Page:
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University of San Diego Professor, Family Stranded in Tel Aviv

Avi Spiegel, his wife and 6-year-old daughter are in Israel, stuck in Tel Aviv after the FAA grounded all U.S. flights in response to a rocket strike

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    NEWSLETTERS

    The ban on flights has impacted one San Diego family stuck in Tel Aviv -- and they have no idea when they'll get home, as NBC 7's Megan Tevrizian reports. (Published Tuesday, Jul 22, 2014)

    The Federal Aviation Administration (FAA) grounded all United States flights to Tel Aviv for 24 hours on Tuesday and the halt directly impacted one San Diego family who got stuck in Israel.

    The FAA grounded all U.S. flights in response to a rocket strike near the main airport. When the federal mandate came, the Spiegel family knew it’d be a while before they were able to return home to San Diego.

    In a phone interview, Avi Spiegel – a University of San Diego assistant professor – told NBC 7 that he, his wife and 6-year-old daughter were stranded in Tel Aviv after two of their flights were canceled.

    Spiegel was wrapping up a research trip with his family in tow when they heard the news. They were supposed to fly home Tuesday on US Airways but on their way to the airport the family learned all U.S. airline carriers had grounded their flights to Tel Aviv.

    Spiegel said he tried booking a flight on a European carrier, but they were grounded too. He spent hours on hold with various airline companies trying to rebook his flight to no avail.

    The USD professor said the ordeal has been hectic and frightening. He said he wouldn’t have taken the trip if he had known his family would end up in a war zone.

    "It's chaotic. One of the airlines said, ‘Listen, we’d like to help you, but we're simultaneously trying to get our own people out. We have passengers, we have crews, we have pilots,’” Spiegel explained.

    “I'm talking to the airline the same time a siren is going off – the app on my phone tells me when sirens go off. It's alarming,” he continued.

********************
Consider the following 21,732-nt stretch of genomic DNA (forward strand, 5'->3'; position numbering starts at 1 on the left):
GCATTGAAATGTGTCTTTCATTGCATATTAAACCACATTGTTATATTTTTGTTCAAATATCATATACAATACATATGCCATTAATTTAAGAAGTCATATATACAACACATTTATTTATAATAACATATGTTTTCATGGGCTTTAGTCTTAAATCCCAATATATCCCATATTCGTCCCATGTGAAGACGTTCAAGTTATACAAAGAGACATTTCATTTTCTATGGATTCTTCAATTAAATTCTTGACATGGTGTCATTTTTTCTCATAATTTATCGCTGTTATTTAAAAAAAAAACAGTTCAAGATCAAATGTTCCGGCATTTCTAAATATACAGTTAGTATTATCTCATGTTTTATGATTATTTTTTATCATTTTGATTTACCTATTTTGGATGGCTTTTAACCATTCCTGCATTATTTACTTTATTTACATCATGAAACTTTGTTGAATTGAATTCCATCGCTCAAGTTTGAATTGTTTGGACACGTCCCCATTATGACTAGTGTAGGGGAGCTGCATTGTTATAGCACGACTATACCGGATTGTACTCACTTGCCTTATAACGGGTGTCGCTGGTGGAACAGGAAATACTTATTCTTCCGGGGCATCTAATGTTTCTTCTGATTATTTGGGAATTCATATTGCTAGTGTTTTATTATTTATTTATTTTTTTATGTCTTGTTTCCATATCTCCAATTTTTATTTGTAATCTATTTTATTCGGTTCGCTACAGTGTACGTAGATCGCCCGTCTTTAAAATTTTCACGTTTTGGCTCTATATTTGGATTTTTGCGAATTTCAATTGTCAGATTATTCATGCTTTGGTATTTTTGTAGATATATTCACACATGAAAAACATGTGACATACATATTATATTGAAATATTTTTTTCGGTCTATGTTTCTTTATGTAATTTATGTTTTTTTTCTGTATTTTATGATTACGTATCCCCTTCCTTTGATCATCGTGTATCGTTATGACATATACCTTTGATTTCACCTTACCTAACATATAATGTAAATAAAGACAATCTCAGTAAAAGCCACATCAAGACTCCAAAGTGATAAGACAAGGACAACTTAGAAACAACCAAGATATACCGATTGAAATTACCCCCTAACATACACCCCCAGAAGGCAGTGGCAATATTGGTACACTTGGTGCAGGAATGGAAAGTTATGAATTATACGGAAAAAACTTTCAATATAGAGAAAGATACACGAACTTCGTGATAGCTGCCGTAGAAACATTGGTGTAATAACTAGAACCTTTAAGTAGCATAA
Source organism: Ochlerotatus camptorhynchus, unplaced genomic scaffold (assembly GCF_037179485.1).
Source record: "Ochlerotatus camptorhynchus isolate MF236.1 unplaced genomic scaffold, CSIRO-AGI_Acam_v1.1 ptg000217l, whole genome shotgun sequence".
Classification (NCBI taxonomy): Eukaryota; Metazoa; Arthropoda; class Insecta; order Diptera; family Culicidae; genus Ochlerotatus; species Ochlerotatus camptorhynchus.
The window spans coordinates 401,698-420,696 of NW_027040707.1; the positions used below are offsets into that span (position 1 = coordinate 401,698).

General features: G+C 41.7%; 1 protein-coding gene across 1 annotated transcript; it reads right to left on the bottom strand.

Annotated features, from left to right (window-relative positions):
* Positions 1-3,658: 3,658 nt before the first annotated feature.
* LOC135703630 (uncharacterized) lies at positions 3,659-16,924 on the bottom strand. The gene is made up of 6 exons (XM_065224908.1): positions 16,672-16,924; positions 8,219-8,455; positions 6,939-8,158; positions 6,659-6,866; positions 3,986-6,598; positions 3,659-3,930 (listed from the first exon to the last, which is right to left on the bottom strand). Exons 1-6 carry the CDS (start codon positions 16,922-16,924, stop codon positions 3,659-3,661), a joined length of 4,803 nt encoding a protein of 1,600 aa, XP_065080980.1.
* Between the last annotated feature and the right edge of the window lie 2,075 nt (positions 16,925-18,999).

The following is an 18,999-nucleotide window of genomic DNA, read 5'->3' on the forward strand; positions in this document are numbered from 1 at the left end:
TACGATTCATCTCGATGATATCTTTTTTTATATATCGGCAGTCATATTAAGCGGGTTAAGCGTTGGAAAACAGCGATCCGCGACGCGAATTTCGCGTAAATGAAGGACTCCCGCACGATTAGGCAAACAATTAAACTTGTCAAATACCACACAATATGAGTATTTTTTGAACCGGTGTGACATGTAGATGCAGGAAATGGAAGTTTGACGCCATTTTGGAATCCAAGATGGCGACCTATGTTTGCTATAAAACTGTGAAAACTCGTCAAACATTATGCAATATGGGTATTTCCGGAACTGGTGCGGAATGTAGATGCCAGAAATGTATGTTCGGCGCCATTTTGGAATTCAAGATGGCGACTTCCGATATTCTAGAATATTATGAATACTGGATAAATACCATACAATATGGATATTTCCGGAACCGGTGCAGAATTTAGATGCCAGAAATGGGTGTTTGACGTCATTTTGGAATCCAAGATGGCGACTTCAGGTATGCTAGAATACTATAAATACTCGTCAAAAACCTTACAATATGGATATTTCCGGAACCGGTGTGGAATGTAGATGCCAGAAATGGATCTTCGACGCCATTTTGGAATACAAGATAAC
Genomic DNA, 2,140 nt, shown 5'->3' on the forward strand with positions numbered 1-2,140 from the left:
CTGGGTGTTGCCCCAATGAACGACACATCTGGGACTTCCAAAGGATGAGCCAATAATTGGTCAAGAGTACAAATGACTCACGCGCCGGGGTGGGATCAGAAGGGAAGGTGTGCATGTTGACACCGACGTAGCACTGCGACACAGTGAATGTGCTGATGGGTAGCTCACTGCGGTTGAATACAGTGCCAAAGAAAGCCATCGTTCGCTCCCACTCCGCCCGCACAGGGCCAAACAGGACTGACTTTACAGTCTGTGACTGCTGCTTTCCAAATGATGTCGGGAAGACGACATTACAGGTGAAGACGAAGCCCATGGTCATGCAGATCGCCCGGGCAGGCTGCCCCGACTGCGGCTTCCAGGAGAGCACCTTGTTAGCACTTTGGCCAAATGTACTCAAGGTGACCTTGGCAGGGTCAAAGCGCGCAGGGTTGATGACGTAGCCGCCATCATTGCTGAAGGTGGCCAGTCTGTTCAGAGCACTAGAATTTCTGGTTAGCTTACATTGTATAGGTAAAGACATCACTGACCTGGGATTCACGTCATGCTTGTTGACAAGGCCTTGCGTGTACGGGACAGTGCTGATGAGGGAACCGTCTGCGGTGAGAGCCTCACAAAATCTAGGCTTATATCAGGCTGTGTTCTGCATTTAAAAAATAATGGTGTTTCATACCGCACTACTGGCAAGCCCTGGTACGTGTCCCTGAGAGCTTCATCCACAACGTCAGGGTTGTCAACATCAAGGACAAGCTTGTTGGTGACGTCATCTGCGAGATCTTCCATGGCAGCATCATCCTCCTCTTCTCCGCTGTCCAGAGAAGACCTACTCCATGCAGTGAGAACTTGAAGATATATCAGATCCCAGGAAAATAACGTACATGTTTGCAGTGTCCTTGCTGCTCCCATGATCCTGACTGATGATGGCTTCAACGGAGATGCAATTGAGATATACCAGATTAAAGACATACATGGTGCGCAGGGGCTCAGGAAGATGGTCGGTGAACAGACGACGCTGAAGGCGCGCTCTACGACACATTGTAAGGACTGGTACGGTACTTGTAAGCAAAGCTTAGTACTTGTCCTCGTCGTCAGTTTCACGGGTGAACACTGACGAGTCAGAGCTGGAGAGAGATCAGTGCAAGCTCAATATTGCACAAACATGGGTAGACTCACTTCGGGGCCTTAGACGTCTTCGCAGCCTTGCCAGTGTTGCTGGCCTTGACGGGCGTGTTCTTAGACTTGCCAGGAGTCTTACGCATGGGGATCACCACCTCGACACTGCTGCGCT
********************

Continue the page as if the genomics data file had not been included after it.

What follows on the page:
Spiegel said the only upside to this is that hotel rooms are easy to come by since there are not many tourists currently in the area.

    Still, for now, he has no idea when his family will be able to return home.

    "The [odds] don't sound hopeful. The last word from the airlines was that they're showing nothing – no flights even offering tomorrow,” said Spiegel. “The earliest they could get us on a flight was Friday so we're just continuing to check back and get back as soon as we can."

    US Airways and Delta, among many U.S. airlines, announced they had canceled all flights to Israel Tuesday. Delta released the following statement:

    Delta has suspended service until further notice to and from Ben Gurion International Airport in Tel Aviv and its New York-JFK hub. Delta, in coordination with the U.S. Federal Aviation Administration, is doing so to ensure the safety and security of our customers and employees.

    Delta flight 468, a Boeing 747 from JFK with 273 passengers and 17 crew, diverted to Paris-Charles de Gaulle Tuesday after reports of a rocket or associated debris near the airport in Tel Aviv. Delta is working to re-accommodate these customers.

    Delta continues to work closely with U.S. and other government resources to monitor the situation. A customer waiver for travel to Tel Aviv is in effect and published on delta.com.

    According to the Associated Press, an Israeli police spokesman said a rocket fell three miles from the airport earlier in the day, but said he was not aware of any immediate situation at the time the Delta flight was diverted.

    More than 600 people have been killed in Gaza since the conflict began, and another 3,700 have been wounded, the Palestinian Health Ministry said.

    Twenty-seven Israeli soldiers have been killed since the start of the operation, which has included attacks on nearly 3,000 targets in Gaza, according to the Israeli army.